The Lung Function of Male Metropolitan Fire-Fighters Compared To General Population Controls

Presentation at Research Forum of the 2012 Bushfire CRC and AFAC Annual Conference.

The spirometer, which is used to measure lung capacity, was invented in the mid-19th Century. London Fire fighters are reported to be amongst the first people to have their lung function assessed using this new technology in 1846. More recently spirometry results were used to highlight the effects of exposures in New York Fire-fighters during the 9/11 disaster. The main objectives of this study were to compare changes in lung function over time between male metropolitan fire-fighters and general population controls, and to investigate associations between fire-fighters' use of respiratory protection devices and accelerated lung function decline.

Methods – A 3-year longitudinal comparison of FEV1 (forced expiratory volume in 1 second) and forced vital capacity (FVC) between 281 fire-fighters and 933 population controls from the North West Adelaide Health Study. Repeated measures and logistic regression models were used to compare FEV1 and FVC and risk of accelerated (>0.050 L/year) FEV1 decline between the cohorts. Within the fire-fighter cohort, risk of accelerated FEV1 decline was compared between subgroups based on use of respiratory protection devices.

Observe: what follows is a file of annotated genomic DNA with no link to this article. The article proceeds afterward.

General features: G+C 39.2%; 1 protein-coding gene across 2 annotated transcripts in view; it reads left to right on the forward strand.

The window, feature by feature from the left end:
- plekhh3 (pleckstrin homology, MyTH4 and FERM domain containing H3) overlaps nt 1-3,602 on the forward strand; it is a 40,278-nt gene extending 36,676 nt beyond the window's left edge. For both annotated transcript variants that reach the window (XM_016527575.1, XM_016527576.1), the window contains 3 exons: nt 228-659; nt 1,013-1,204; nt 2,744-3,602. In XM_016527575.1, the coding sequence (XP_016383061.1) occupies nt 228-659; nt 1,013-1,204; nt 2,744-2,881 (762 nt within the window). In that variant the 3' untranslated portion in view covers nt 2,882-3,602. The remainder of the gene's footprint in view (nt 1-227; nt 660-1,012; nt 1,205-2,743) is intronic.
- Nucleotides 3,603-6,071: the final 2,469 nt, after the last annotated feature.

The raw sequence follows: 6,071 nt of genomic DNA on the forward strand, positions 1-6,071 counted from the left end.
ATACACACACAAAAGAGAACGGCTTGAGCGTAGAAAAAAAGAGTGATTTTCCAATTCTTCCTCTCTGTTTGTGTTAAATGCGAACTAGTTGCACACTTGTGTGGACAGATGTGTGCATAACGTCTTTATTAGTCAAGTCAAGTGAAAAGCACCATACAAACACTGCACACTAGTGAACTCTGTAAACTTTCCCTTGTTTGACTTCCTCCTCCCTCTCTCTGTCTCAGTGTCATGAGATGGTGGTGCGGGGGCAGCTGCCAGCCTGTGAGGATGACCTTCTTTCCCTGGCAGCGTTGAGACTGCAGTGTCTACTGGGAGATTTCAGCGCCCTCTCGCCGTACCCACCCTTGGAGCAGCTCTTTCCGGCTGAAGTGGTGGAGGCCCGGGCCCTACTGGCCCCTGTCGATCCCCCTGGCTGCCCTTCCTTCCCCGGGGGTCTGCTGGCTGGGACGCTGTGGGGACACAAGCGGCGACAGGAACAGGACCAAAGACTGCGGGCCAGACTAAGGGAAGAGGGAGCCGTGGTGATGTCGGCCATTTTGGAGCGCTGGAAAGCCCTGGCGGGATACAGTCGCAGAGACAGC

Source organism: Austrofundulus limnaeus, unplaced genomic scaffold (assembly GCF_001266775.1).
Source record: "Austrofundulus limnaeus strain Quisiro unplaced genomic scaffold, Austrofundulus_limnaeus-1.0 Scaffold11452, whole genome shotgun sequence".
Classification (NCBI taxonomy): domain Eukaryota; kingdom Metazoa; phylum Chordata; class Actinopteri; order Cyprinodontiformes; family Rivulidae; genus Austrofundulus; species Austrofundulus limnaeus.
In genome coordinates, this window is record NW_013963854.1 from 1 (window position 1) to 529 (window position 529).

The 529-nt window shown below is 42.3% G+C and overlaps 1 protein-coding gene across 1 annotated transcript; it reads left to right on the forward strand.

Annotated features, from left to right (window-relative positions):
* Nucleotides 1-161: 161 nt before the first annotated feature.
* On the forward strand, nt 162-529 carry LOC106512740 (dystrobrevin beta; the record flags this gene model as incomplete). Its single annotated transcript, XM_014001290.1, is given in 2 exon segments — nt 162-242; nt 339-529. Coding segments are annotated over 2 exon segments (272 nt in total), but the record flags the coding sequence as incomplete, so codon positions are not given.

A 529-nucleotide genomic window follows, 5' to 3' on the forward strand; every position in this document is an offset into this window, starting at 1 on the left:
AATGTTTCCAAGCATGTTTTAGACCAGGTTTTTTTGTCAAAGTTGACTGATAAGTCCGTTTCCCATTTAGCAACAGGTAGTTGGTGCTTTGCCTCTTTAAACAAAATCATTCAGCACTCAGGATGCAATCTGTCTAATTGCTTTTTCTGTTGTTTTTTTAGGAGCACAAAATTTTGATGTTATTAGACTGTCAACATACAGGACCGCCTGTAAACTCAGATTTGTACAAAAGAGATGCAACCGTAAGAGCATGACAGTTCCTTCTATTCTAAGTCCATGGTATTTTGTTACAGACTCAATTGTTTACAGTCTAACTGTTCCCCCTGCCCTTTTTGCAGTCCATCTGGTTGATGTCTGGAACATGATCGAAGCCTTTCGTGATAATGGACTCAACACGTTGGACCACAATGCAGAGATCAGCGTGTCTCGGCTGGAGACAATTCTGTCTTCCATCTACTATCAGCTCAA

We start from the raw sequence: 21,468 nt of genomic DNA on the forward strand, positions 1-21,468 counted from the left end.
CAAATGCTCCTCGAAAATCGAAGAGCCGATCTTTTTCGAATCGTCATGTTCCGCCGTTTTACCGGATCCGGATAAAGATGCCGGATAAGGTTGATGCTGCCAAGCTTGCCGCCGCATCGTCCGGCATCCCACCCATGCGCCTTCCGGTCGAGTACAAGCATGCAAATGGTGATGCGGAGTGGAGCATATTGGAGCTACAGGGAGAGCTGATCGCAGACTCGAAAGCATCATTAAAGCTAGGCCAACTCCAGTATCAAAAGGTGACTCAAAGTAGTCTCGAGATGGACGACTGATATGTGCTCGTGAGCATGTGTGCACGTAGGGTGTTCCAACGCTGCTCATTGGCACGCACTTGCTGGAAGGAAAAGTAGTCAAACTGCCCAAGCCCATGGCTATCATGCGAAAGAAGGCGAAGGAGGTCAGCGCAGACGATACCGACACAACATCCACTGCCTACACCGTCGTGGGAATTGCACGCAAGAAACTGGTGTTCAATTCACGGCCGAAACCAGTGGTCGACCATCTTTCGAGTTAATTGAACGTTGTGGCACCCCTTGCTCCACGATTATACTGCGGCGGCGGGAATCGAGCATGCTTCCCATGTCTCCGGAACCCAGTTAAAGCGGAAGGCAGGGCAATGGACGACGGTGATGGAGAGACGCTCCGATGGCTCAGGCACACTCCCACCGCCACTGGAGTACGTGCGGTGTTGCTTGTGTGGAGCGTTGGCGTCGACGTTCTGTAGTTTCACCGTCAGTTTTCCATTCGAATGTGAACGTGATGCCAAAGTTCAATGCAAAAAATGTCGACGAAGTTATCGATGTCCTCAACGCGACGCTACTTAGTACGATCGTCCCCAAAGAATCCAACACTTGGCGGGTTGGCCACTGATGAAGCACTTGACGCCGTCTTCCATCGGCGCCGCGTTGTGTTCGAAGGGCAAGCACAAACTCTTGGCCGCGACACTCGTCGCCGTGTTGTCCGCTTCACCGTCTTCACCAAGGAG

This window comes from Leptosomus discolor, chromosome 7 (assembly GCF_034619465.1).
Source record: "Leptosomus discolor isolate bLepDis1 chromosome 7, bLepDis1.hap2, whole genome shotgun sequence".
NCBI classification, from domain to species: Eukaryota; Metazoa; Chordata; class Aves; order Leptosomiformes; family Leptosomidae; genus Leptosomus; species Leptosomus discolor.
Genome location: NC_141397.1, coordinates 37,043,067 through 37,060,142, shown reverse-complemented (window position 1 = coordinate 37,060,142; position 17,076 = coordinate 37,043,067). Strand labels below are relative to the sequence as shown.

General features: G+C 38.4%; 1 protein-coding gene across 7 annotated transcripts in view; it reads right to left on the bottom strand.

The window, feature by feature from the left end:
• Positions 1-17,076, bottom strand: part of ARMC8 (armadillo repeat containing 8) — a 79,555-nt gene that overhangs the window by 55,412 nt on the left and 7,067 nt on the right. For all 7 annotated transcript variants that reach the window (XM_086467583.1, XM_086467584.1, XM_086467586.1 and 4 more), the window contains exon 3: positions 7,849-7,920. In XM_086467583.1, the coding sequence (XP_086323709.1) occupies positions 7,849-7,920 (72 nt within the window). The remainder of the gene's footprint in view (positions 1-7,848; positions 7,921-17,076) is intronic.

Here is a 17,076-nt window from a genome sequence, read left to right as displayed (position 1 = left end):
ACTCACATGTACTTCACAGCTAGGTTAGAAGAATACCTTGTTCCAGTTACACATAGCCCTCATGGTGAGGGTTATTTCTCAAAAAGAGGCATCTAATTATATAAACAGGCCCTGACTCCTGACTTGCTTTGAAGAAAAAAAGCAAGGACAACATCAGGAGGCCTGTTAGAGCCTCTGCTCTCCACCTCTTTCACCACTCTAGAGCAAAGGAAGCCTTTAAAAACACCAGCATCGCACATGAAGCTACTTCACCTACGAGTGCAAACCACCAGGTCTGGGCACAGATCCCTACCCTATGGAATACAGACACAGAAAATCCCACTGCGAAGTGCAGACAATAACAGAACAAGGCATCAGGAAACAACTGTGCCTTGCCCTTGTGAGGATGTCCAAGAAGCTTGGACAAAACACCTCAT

Results – Population controls showed very similar mean annual declines for FEV1 and FVC across age categories. Fire-fighters had a lower FEV1 decline compared to controls (OR=0.60, 95%CI 0.44; 0.83), however, fire-fighters who never or rarely used respiratory protection during fire knockdown had an accelerated FEV1 decline compared to those who used it often or frequently (OR=2.20, 95%CI 1.02; 4.74).

Conclusions – Younger fire-fighters showed an increase in lung function relative to their older colleagues, while population controls consistently showed decline of lung function across all ages. Fire-fighters who reported to never or rarely use their respiratory protection had an increased risk of accelerated FEV1 decline. This study further highlights the importance of consistent use of respiratory protection devices by fire-fighters and monitoring of their (respiratory) health.